Needless to say I was even more devastated at her response than I had been before. Here, I was busy feeling guilty for not being able to handle every bill from an 80k a year marriage on about 20k and he was buying brand new cars because he had enough cash to flash.

    Ahhh well, I’ve since given up worrying too much about it. However, I never answered the phone again from that company and didn’t try to speak with them about it again.

    Posted by bitingbeaver | June 15, 2007, 12:17 am
  5. Yeah, bb, and there are *so* many women who share your predicament! 😦
    I was thinking more about this. You know, I think that it would actually great if all people were progressive, first of all and got together and deliberately subverted the credit rating system by sharing around all the stellar credit ratings. HA!! For FREE!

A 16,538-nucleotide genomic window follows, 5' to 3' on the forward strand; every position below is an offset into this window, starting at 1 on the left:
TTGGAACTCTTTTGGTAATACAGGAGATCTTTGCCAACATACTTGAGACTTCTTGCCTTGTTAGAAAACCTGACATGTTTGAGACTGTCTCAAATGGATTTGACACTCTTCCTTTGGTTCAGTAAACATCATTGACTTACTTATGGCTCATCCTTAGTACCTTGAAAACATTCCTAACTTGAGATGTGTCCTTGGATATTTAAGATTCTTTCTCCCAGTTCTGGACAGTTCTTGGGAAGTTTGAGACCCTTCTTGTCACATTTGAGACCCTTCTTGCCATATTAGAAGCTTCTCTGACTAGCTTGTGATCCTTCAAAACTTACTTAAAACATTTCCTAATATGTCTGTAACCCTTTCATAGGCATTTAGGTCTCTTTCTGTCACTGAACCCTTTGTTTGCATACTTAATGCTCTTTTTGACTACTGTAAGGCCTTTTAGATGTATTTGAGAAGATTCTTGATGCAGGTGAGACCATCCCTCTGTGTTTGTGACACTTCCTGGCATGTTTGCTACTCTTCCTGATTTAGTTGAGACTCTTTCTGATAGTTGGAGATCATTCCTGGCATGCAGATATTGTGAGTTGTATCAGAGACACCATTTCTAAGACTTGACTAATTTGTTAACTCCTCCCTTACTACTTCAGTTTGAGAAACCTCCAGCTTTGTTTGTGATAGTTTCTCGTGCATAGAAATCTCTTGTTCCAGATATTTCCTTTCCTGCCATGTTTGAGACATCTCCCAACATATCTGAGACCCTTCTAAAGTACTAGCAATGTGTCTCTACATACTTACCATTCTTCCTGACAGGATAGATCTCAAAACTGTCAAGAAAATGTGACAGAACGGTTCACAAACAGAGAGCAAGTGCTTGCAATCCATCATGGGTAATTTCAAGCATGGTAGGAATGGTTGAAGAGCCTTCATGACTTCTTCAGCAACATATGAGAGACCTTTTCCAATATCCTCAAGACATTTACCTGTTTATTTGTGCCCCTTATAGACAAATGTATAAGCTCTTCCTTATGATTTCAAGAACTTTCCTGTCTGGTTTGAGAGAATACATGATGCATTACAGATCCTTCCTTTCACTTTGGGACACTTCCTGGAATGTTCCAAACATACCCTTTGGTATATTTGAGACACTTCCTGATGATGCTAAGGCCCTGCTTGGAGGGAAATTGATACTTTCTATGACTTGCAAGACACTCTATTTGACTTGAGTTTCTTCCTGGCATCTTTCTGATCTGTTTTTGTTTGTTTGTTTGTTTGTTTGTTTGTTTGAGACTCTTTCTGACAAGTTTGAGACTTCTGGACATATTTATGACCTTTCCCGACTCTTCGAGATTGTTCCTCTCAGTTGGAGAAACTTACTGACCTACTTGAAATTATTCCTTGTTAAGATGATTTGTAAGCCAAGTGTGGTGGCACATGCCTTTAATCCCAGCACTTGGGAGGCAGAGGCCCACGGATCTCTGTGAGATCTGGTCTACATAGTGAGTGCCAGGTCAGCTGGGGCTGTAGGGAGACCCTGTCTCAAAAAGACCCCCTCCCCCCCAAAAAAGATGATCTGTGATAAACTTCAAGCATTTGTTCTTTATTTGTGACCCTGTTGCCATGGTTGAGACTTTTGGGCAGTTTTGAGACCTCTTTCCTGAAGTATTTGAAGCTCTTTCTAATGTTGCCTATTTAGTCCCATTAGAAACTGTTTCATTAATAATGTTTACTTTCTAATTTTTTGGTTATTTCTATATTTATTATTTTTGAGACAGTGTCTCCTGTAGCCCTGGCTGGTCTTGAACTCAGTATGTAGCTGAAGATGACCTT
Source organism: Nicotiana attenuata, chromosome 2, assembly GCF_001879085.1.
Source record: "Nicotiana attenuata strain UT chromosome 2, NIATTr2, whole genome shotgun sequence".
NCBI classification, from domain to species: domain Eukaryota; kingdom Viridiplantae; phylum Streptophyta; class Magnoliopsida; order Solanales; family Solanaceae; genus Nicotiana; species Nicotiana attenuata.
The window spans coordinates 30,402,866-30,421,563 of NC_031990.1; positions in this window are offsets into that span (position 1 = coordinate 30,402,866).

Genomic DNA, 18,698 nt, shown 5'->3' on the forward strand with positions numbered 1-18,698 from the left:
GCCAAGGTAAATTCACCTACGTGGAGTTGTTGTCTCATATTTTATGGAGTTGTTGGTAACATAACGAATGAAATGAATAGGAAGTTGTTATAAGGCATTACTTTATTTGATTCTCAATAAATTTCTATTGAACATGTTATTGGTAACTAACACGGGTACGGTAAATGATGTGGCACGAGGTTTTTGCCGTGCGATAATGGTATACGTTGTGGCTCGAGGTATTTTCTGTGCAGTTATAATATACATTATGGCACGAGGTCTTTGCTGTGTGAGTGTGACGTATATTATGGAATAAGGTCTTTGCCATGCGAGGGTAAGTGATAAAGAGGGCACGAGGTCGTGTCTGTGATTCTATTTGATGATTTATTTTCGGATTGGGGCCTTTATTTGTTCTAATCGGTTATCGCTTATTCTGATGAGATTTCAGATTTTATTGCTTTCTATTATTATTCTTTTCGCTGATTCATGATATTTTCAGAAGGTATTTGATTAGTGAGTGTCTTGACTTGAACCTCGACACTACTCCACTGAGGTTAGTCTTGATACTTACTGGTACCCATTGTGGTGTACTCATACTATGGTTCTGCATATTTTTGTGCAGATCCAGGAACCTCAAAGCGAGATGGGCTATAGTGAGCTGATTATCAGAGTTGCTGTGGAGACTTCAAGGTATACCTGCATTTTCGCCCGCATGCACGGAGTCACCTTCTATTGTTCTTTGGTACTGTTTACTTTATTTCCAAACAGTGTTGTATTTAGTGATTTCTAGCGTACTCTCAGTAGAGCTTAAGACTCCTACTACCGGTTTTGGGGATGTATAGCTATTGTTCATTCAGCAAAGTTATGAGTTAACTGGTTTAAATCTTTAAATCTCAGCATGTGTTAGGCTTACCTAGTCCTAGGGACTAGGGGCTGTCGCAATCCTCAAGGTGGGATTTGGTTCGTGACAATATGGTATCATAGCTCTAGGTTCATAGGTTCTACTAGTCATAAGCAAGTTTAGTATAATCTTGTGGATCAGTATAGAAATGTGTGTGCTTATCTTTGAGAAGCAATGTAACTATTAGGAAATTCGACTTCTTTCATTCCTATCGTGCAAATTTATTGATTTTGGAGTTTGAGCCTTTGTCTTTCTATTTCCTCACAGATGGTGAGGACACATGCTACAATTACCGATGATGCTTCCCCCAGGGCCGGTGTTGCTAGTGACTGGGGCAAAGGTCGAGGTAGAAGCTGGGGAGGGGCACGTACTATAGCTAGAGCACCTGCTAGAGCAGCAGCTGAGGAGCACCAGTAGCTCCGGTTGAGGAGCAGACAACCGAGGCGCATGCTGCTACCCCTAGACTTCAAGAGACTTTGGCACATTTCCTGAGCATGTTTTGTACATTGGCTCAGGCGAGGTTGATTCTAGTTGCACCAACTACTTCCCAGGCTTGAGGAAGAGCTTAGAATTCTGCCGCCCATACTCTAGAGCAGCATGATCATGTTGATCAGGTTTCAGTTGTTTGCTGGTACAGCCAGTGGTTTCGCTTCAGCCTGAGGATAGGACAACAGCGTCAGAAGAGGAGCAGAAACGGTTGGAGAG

That would be great! 😀 Deliberately make credit ratings worthless. 😛

    Because very little disturbs me as much as the way now women can’t even get work if they’ve been in a situation like bb, can’t rent an apartment, can’t get credit.

    What bothers me about this is the *selling* of the credit rating to people who can pay for it at $900 and up. What that does is, again, ensure that the comparatively wealthy — wealthy by any means, including crime, dishonesty, whatever — continue to have access to mortgages, credit, jobs, etc., whereas the poor, people struggling for reasons beyond their control, medical bills, dental bills, accidents, exes who don’t pay support or deliberately ruin a woman financially, as many do, sink deeper and deeper into trouble, can’t get jobs, credit, a place to live, when in fact, they are *honest* and *responsible* and would pay their bills.


    Posted by womensspace | June 15, 2007, 3:03 am